Everything Is F*cked
In his latest book, Manson attacks the cynicism of modern reality with a bracing immediacy. (Image via Instagram)

Mark Manson’s Latest Project Is ‘A Book About Hope,’ Even When Things are F*cked

Back with another bestseller, Manson sheds light on the sheer atrocities of … well, being a human.

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Everything Is F*cked

Back with another bestseller, Manson sheds light on the sheer atrocities of … well, being a human.

In his latest book, “Everything Is F*cked: A Book About Hope,” author Mark Manson suggests that readers ponder the various ways the world around us impacts our thoughts, emotions and actions. When our headspace is constantly bombarded with loaded emotional content, we become increasingly anxious and depressed.

We’ve been misled to believe that, despite all of the horrible things that persistently surround us, we must continue to pretend that everything is perfect. Manson is here to disprove our constant need for satisfaction while reminding us that life has always been f*cked up, but that’s okay. You can still have hope in a dark place.

We live in a very unique era: Although materially, everything is better than it’s ever been, our generation faces more than a few issues. “The planet is warming,” writes Manson, “governments are failing, economies are collapsing, and everyone is perpetually offended on Twitter.” He isn’t here just to stoke your fears, though; the unconventional self-help author offers advice about money, religion, politics, entertainment, the internet and how “too much of a good thing can psychologically eat us alive.”

On top of consistently releasing new content that urges people to become more aware of their own toxic traits and tendencies, Manson is currently hosting events in the Americas, the U.K. and Australia to encourage self-reflection. While traveling around the world, the insightful speaker has been frequenting talk shows and attending live Q&A sessions in order to connect with fans on a more personal level. Tickets are still available for the second half of his tour, an experience that is bound to be extremely enjoyable (and potentially life-changing) for many.

Despite his popularity, Manson has also inspired his fair share of critics. “Some people say I’m an idiot,” he writes on his website. “Other people say I saved their life.” Even so, the modern journalist does not shy away from a little provocation in his writing; Manson entices readers to engage with their own beliefs and values while reading his arguments. The readers themselves must decide whether or not they agree with his opinions on the central themes of life.

Indeed, on the day “Everything Is F*cked” became available in stores, the celebrity author also posted a related piece, titled “#FAKEFREEDOM,” on his website. In the article, he explores one of the most prevalent subjects in “Everything Is F*cked.” The concept of “Fake Freedom,” which argues that there is a problem with humans constantly feeling as though they are starving for something bigger and better, might remind readers of the old adage: “Be careful what you wish for.”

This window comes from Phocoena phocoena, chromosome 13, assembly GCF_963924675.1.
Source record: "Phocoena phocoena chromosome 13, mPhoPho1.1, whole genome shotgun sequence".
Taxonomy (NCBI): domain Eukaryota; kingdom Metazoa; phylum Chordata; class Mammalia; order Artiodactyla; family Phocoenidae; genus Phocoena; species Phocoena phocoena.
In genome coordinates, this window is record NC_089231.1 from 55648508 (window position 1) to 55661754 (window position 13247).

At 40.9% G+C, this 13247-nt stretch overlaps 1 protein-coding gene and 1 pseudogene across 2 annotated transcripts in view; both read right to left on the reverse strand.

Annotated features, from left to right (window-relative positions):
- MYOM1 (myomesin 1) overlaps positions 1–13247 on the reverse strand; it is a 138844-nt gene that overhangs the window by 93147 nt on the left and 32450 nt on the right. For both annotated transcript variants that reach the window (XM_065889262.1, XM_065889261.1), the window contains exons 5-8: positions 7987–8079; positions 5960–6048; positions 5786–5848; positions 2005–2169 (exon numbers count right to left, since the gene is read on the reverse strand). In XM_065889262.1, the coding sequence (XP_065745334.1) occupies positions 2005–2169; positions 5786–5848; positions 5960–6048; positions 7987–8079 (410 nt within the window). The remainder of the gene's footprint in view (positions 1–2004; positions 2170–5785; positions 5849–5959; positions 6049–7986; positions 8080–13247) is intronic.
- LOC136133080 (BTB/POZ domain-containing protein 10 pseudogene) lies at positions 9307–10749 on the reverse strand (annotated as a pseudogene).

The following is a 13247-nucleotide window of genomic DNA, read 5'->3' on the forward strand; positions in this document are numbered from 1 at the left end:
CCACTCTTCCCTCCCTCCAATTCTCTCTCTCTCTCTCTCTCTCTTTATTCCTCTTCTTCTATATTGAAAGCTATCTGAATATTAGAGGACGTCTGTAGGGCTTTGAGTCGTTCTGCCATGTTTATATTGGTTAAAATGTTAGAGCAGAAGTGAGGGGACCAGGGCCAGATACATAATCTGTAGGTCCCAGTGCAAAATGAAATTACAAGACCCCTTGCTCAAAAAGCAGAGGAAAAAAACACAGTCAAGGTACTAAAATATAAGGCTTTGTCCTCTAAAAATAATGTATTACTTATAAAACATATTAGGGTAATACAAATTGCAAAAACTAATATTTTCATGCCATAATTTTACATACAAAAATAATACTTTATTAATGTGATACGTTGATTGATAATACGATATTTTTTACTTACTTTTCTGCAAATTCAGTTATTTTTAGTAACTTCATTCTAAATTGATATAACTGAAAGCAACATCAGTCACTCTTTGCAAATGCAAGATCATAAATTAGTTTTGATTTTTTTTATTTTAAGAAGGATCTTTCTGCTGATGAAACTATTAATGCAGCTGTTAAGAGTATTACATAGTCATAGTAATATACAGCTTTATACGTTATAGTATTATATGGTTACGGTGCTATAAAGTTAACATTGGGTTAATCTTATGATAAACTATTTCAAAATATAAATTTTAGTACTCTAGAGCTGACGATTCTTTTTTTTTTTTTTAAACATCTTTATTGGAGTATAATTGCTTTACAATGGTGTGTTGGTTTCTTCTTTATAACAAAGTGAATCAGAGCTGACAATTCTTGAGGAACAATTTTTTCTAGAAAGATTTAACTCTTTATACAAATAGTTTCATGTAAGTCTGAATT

Offering commentary on mindlessness as an inevitable byproduct of consumerism, Manson explores how the issue at hand makes humans more fragile, more addicted to their compulsive behaviors and more insecure about the choices they make due to the mass influx of options.

“This is the problem with exalting freedom over human consciousness,” he writes. “More stuff doesn’t make us freer, it imprisons us with anxiety over whether we chose or did the best thing. More stuff causes us to become more prone to treating ourselves and others as means rather than ends. It makes us more dependent on the endless cycles of hope.”

In an interview with Daily Stoic, Manson elaborates on one of his textual references to Nietzsche, the concept of amor fati, or “love of fate.” The Latin aphorism encourages us, as a society, to accept the things that are out of control, and even further, to learn how to revel in them. Manson then goes on to discuss of the value of suffering and how it actually gives our lives meaning.

“I think what’s so clever about Nietzsche’s assertion, ‘love your fate,’ is that love is not always pleasant,” he explains. “If you think of the people you love most in your life, you love them despite the pain and bulls—t they cause. You embrace and accept their flaws even though you don’t always like them. The same must be true for life. Pain is not only inevitable in life, but it is the defining experience of life.”

Even though his writing might come across as snarky, and often condescending, the unfiltered personal motivation coach is once again using controversial language to shake the world around him with insightful truths. The heaviest and most uncomfortable truth brought to life in “Everything is F*cked” deals with the certainty of death, and why we must come to term with this phenomenon to fully understand the meaning of our individual lives.

“We are largely responsible for any meaning we cultivate from our own life,” he writes. “Therefore, we have to take these questions about sacrifice, pain and hope seriously.” This is not the first time Manson suggests the importance of “contemplating one’s death in order to gain better clarity on the value of what exists in one’s life,” and the spin he puts on the dreariness of life is oddly fascinating.

Manson has a very uplifting yet simultaneously grounding way of pointing out the good aspects of a bad situation. His latest project, “Everything is F*cked” is out now, liberating readers to embrace all of the aspects of life, especially if it’s not mainstream. Make sure to get your hands on a copy of this new book if you are open to defying your definitions of faith, freedom, happiness and hope.

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